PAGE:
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GREEN LACEWING EGGS FACT SHEET & Release Instructions

(Chrysopa rufilabris)

Looking like tiny "alligators", lacewing larvae voraciously attack almost any prey they can grab, using pincer-like jaws. After injecting a paralyzing venom, they suck the body fluids from their helpless victim. During the 2-3 weeks it takes lacewings to develop through the larval stage, they'll eat up to 200 aphids or other insect eggs, larvae, Hatch Lacewing Eggs At Room Temperatureand adults a week, growing up to 1/2" long in the process. Then, they spin a silky cocoon, pupate a few days, and hatch into a beautiful yet fragile, light green adult lacewing with large, shiny eyes. Adults range in size from 1/2-3/4" long, and feed only on honeydew, nectar, and pollen. Adults live 4-6 weeks during which time females lay up to 200 eggs. Lacewing eggs are "planted" on foliage at the ends of short Sprinkle Hatched Eggs Onto Foliagefilaments, apparently as a means of protection. In a few days, more lacewing larvae hatch out (also known as "aphid lions").

Lacewing eggs ship as freshly laid green eggs, 1000 to a small cup, mixed with rice hulls to give them space. If some of the eggs are turning grey or you see any microscopic movement, it means they're starting to hatch, and you should release them immediately. If there's no activity yet, leave the containers at room temperature until movement is seen. Lacewing larvae are grey-brown in color and very tiny when just hatched, so you may need a magnifying glass to see them. For best results, release the lacewing eggs and larvae in your garden soon after hatching. Lacewing eggs come with a quantity of previously frozen moth eggs as a food source for the hatching larvae, but if this runs out before they're released, larvae turn to cannibalism.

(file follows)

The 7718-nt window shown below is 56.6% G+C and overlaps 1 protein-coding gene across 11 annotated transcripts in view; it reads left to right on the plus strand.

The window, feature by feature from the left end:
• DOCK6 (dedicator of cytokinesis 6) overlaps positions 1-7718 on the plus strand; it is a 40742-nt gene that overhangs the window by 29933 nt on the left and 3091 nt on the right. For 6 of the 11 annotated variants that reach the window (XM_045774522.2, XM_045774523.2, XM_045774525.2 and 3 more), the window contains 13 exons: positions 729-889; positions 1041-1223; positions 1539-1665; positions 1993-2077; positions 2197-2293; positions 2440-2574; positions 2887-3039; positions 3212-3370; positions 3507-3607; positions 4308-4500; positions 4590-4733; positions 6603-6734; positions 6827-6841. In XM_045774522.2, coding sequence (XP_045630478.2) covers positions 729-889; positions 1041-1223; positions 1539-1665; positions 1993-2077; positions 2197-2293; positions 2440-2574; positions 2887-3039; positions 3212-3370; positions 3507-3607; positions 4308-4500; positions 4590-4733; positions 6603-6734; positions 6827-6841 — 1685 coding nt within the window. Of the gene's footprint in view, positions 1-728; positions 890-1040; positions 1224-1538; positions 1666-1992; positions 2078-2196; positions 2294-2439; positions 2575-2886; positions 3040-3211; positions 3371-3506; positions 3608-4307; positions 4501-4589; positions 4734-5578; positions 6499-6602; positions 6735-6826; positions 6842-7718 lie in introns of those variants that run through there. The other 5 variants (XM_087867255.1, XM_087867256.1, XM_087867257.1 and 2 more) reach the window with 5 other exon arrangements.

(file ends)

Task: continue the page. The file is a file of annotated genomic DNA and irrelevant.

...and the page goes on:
Eggs and larvae can be hand sprinkled wherever desired. Even if you put them in the wrong place, they'll search almost 100 feet for their first Lacewing Larvae Eat Up To 200 Insects Per Weekmeal. One way to distribute lacewing eggs and larvae is with a pill bottle with a small 1/8 - 1/4" hole in the cap. If it's inconvenient to release them immediately, lacewing eggs may be refrigerated for a few days at 38-45 F. to delay hatching, but be careful not to freeze them.

Typical lacewing release rates range from 5000 - 50,000 eggs per acre, depending on infestation levels. You can't apply too many. It's best to start early in the season with a relatively low number of lacewings, then make repeat releases every 2-3 weeks, increasing quantities as more pests appear. Once the peak pest infestation period has passed, releases can be decreased and eventually stopped. Nectar, pollen, and honeydew sources such as an assortment of flowering plants or Beneficial Insect Food help stimulate adult lacewings to lay eggs. Lacewings should be reintroduced in the spring, as they overwinter with difficulty.

Order NOW Green Lacewing Eggs (Chrysopa species)
1,000 / $13.99
4,000 / $31.20

Green Lacewing Eggs on Cards:
1,000 / $13.99
2,500 / $26.99
5,000 / $38.99

Green Lacewing "Ready to Go" Larvae:
1,000 / $36.99


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